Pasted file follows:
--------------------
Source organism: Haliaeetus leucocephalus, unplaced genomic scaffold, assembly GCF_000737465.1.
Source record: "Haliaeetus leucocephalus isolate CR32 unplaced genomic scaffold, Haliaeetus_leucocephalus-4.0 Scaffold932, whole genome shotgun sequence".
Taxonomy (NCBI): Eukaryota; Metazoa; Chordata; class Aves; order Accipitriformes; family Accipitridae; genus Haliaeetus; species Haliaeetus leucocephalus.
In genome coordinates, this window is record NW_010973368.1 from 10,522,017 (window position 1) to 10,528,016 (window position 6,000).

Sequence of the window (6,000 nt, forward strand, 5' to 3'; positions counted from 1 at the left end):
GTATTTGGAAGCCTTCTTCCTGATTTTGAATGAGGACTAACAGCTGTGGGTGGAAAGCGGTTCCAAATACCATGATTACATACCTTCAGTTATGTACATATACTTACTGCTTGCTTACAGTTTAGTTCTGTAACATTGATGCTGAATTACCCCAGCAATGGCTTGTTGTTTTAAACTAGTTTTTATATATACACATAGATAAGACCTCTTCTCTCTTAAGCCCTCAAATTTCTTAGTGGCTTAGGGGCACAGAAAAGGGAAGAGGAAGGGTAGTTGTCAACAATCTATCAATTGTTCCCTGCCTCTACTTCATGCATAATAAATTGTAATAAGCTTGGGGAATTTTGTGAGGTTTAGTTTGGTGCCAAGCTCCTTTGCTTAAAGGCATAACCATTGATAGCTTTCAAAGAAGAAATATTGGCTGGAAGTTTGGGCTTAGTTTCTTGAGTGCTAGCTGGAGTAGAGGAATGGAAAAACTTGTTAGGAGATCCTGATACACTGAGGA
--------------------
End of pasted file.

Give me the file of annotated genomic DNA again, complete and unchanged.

Source organism: Haliaeetus leucocephalus, unplaced genomic scaffold, assembly GCF_000737465.1.
Source record: "Haliaeetus leucocephalus isolate CR32 unplaced genomic scaffold, Haliaeetus_leucocephalus-4.0 Scaffold932, whole genome shotgun sequence".
Taxonomy (NCBI): Eukaryota; Metazoa; Chordata; class Aves; order Accipitriformes; family Accipitridae; genus Haliaeetus; species Haliaeetus leucocephalus.
In genome coordinates, this window is record NW_010973368.1 from 10,522,017 (window position 1) to 10,528,016 (window position 6,000).

Sequence of the window (6,000 nt, forward strand, 5' to 3'; positions counted from 1 at the left end):
GTATTTGGAAGCCTTCTTCCTGATTTTGAATGAGGACTAACAGCTGTGGGTGGAAAGCGGTTCCAAATACCATGATTACATACCTTCAGTTATGTACATATACTTACTGCTTGCTTACAGTTTAGTTCTGTAACATTGATGCTGAATTACCCCAGCAATGGCTTGTTGTTTTAAACTAGTTTTTATATATACACATAGATAAGACCTCTTCTCTCTTAAGCCCTCAAATTTCTTAGTGGCTTAGGGGCACAGAAAAGGGAAGAGGAAGGGTAGTTGTCAACAATCTATCAATTGTTCCCTGCCTCTACTTCATGCATAATAAATTGTAATAAGCTTGGGGAATTTTGTGAGGTTTAGTTTGGTGCCAAGCTCCTTTGCTTAAAGGCATAACCATTGATAGCTTTCAAAGAAGAAATATTGGCTGGAAGTTTGGGCTTAGTTTCTTGAGTGCTAGCTGGAGTAGAGGAATGGAAAAACTTGTTAGGAGATCCTGATACACTGAGGA